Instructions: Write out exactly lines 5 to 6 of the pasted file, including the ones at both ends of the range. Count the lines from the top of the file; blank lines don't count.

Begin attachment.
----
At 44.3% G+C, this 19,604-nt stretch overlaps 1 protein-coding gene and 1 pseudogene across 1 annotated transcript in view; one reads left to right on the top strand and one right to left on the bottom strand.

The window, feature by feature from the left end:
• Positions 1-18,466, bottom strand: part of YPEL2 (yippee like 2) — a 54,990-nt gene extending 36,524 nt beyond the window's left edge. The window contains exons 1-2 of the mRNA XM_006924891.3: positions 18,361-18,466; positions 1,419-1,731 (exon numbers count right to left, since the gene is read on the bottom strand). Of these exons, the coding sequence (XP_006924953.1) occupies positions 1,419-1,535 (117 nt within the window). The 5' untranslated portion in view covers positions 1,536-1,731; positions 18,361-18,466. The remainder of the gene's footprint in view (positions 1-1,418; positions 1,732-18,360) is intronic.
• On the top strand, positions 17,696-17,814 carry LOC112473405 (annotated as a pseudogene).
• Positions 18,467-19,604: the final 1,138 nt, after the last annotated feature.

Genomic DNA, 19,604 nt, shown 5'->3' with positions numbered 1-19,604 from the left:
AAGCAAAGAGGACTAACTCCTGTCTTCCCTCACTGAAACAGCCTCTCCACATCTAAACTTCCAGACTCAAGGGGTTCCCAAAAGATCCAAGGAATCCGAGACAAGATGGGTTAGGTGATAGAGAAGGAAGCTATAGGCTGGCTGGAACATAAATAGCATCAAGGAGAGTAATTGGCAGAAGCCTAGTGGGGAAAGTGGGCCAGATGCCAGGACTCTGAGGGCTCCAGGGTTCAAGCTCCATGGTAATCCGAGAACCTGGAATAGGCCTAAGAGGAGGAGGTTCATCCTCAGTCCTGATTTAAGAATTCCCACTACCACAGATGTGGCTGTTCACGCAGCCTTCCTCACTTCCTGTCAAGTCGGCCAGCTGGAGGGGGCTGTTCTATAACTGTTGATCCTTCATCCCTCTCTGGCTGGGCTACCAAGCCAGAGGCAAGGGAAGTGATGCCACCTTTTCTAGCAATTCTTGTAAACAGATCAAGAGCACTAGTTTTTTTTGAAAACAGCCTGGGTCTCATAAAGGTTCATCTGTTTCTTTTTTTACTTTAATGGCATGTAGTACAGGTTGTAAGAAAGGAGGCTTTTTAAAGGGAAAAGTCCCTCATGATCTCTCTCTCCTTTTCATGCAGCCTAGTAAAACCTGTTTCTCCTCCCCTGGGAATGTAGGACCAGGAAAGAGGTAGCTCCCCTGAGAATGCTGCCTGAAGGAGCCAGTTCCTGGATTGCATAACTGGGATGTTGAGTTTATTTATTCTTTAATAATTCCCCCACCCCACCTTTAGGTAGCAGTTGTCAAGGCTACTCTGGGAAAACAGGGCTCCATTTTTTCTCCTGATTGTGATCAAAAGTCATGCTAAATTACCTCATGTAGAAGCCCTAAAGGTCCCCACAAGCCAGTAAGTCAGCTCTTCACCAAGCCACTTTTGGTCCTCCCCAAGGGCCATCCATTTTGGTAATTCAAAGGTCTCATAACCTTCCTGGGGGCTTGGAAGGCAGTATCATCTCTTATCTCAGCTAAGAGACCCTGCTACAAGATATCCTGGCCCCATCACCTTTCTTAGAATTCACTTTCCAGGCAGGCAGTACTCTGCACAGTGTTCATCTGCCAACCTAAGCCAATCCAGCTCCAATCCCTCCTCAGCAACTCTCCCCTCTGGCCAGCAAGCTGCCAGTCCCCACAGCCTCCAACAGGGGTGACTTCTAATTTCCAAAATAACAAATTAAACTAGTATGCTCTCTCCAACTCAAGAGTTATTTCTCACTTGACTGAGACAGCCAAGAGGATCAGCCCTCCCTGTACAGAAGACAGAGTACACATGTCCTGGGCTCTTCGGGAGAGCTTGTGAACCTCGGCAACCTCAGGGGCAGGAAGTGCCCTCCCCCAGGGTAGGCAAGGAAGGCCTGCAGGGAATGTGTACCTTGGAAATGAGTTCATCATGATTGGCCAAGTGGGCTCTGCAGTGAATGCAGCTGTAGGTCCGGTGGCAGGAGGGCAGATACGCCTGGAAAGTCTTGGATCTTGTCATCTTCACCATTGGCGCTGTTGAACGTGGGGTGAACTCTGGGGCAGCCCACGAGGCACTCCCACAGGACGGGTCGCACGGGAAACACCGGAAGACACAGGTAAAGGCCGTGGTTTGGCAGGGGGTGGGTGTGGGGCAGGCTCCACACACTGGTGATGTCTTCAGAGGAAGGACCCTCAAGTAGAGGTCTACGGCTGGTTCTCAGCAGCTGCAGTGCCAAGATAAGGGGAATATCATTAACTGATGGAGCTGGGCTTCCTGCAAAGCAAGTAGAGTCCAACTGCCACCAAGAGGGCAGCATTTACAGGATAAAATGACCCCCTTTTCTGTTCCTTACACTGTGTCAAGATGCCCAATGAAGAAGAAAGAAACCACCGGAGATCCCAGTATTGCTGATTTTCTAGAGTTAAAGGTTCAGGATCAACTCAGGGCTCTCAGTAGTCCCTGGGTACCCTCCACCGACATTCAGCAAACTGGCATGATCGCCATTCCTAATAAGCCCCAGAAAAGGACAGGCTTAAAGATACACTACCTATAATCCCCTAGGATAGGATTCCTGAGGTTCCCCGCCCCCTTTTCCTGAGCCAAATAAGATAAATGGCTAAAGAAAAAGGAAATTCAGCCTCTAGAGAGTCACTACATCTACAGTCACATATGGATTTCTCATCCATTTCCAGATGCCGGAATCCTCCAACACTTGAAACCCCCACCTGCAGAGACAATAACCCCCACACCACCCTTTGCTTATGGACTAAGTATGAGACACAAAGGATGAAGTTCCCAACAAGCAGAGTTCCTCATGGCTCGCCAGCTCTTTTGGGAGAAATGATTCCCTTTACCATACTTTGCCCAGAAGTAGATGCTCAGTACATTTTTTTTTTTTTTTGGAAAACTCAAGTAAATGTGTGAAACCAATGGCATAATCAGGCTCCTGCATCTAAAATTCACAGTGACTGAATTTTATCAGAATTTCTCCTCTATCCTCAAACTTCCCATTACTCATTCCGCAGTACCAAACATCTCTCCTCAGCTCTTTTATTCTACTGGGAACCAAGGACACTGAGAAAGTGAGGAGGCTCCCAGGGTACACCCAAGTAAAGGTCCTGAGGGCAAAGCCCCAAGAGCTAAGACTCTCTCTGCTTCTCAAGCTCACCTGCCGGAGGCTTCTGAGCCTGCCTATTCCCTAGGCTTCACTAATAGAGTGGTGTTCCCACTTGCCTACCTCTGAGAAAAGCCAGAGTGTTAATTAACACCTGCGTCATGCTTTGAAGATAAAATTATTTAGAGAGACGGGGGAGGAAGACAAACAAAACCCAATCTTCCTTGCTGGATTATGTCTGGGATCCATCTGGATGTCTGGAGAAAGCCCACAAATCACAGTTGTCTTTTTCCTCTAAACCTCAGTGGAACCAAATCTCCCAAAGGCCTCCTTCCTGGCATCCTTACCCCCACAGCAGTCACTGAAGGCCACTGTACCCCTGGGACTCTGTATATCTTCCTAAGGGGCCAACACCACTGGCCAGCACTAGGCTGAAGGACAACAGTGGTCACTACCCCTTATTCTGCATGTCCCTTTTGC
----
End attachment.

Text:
• Positions 18,467-19,604: the final 1,138 nt, after the last annotated feature.

Genomic DNA, 19,604 nt, shown 5'->3' with positions numbered 1-19,604 from the left: